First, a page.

A "stronger, smaller, and stranger" church is in your future

The number of self-professing Christians in America is continuing to decline. The number of "nones" (people who are affiliated with no particular religion) is on the rise. Should Christians be alarmed?

In a post on Patheos that's worth your time, Drew Dyck (@drewdyck), managing editor of Leadership Journal, says no. In fact, the trends in American Christianity are actually encouraging. It's counterintuitive, but I agree with Drew. let me explain with some personal experience.

In 1992, Susan and I moved from Southern California to Dallas, Texas so I could begin my doctoral studies at SMU. We found life in the Bible Belt to be drastically different from what we had known before. In SoCal, it is not to one's social advantage to profess being a committed Christian. There are fewer "nominal" Christians (people who are Christian in name but not lifestyle). Contrast that with Dallas, where being a professing Christian was the social norm (I assume it still is). Most people went to church and even midweek Bible studies. A few of them were also living in a personal, obedient relationship with God.

As nice as it is to find so many churches so well attended throughout the Dallas area, Susan and I preferred SoCal's culture where Christianity has more of a minority identity. As Jesus observed, people who are religious but jaded are almost impervious to the gospel. Susan and I have experienced more of God's power in a context of fewer people who are more genuinely committed.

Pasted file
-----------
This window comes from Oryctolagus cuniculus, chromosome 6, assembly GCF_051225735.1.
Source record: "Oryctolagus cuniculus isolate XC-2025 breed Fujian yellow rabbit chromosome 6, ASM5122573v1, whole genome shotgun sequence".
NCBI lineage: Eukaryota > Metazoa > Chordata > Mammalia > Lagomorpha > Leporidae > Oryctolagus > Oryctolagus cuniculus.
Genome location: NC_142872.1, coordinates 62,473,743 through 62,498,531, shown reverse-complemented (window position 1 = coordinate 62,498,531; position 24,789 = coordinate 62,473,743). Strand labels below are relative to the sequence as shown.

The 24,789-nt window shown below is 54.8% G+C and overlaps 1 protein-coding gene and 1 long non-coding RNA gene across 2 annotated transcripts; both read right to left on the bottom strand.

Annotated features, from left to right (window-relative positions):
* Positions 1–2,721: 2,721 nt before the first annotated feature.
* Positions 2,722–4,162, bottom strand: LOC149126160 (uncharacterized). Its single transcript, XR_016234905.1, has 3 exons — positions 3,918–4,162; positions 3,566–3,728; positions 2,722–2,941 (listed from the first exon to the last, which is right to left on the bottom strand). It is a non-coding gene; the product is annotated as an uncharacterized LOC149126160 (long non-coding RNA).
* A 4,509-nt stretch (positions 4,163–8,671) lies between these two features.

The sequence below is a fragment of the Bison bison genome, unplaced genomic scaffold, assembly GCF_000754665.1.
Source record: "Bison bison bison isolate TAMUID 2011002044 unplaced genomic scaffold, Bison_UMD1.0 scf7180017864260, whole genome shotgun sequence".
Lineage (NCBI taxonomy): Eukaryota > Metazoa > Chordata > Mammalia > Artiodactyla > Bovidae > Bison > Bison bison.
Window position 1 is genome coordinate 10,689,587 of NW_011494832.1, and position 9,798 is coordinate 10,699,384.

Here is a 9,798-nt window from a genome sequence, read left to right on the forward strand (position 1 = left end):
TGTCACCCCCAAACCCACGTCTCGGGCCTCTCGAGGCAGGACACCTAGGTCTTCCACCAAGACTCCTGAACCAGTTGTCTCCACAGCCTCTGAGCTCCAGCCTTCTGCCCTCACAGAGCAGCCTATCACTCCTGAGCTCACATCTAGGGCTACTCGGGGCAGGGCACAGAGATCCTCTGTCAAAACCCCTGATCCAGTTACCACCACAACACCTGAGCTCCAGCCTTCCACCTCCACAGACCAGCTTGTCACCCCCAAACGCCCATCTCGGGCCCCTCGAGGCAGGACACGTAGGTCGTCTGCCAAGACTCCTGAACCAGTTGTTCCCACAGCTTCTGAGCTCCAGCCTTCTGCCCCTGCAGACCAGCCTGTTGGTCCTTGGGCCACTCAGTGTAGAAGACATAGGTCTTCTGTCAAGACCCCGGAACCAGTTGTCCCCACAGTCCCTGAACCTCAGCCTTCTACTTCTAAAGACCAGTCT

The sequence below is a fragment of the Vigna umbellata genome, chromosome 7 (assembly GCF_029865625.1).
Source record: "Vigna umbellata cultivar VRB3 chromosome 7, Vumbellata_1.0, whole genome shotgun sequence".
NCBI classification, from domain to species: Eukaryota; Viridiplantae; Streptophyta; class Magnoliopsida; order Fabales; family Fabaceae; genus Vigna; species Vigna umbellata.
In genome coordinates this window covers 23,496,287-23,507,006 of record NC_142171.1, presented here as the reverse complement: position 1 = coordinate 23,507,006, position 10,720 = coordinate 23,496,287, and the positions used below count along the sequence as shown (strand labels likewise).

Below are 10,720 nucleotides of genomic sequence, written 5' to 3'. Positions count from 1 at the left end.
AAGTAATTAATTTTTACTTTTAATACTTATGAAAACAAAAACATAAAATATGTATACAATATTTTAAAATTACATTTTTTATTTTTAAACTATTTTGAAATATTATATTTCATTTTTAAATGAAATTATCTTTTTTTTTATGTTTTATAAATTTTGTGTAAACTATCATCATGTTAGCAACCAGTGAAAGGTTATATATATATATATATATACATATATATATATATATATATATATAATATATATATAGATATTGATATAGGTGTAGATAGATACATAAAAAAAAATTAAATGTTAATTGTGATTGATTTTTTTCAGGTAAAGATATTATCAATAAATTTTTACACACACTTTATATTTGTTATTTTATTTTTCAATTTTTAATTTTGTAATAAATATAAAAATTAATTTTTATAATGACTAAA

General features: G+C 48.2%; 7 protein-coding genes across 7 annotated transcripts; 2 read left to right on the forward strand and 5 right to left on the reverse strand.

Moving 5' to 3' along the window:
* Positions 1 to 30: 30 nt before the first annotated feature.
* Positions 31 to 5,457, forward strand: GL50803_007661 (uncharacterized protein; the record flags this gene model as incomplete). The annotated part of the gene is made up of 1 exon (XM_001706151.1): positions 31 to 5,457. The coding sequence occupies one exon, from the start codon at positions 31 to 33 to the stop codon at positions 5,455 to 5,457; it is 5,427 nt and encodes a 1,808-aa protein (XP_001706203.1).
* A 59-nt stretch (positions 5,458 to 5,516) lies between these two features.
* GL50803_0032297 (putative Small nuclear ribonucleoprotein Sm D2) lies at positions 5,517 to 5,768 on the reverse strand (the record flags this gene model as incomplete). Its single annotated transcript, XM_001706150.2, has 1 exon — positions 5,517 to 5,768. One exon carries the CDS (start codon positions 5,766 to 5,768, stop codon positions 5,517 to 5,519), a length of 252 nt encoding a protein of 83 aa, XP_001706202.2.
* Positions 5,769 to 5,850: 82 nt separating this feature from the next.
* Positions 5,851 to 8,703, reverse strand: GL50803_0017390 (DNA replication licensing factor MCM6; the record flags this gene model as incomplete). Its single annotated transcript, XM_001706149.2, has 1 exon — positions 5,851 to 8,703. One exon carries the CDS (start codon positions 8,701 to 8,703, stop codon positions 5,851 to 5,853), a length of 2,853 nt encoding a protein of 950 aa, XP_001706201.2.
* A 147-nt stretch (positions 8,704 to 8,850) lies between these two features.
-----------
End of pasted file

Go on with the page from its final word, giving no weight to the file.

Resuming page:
Christianity is headed toward being a "stronger, smaller, and stranger" minority in our culture. Drew writes,
We'll be left with a church of upstream swimmers, people who cling to their faith identity despite a powerful counter current of anti-Christian sentiment.
Drew says that's good news. Here is how his post ends:
Thankfully, in the days ahead, rather than fighting tired culture wars or clinging to power we will be free to embody and proclaim the unique and ancient gospel as a vibrant minority. Of course, like most minorities, we may be embattled. But that shouldn't worry us. Jesus himself warned that his kingdom is not of this world. Even his triumphal entry happened on a donkey. In the days ahead, we'll see how good we are at following his courageous and humble example.
Questions: How are we preparing our youth and young adults to be upstream swimmers? To think and act unconventionally? To practice "high-contrast living" (Luminous, Concluding chapter)? I believe it starts and ends with the extent to which we take Jesus seriously.

(This discussion of the church of tomorrow continues in a follow-up post on July 28.)


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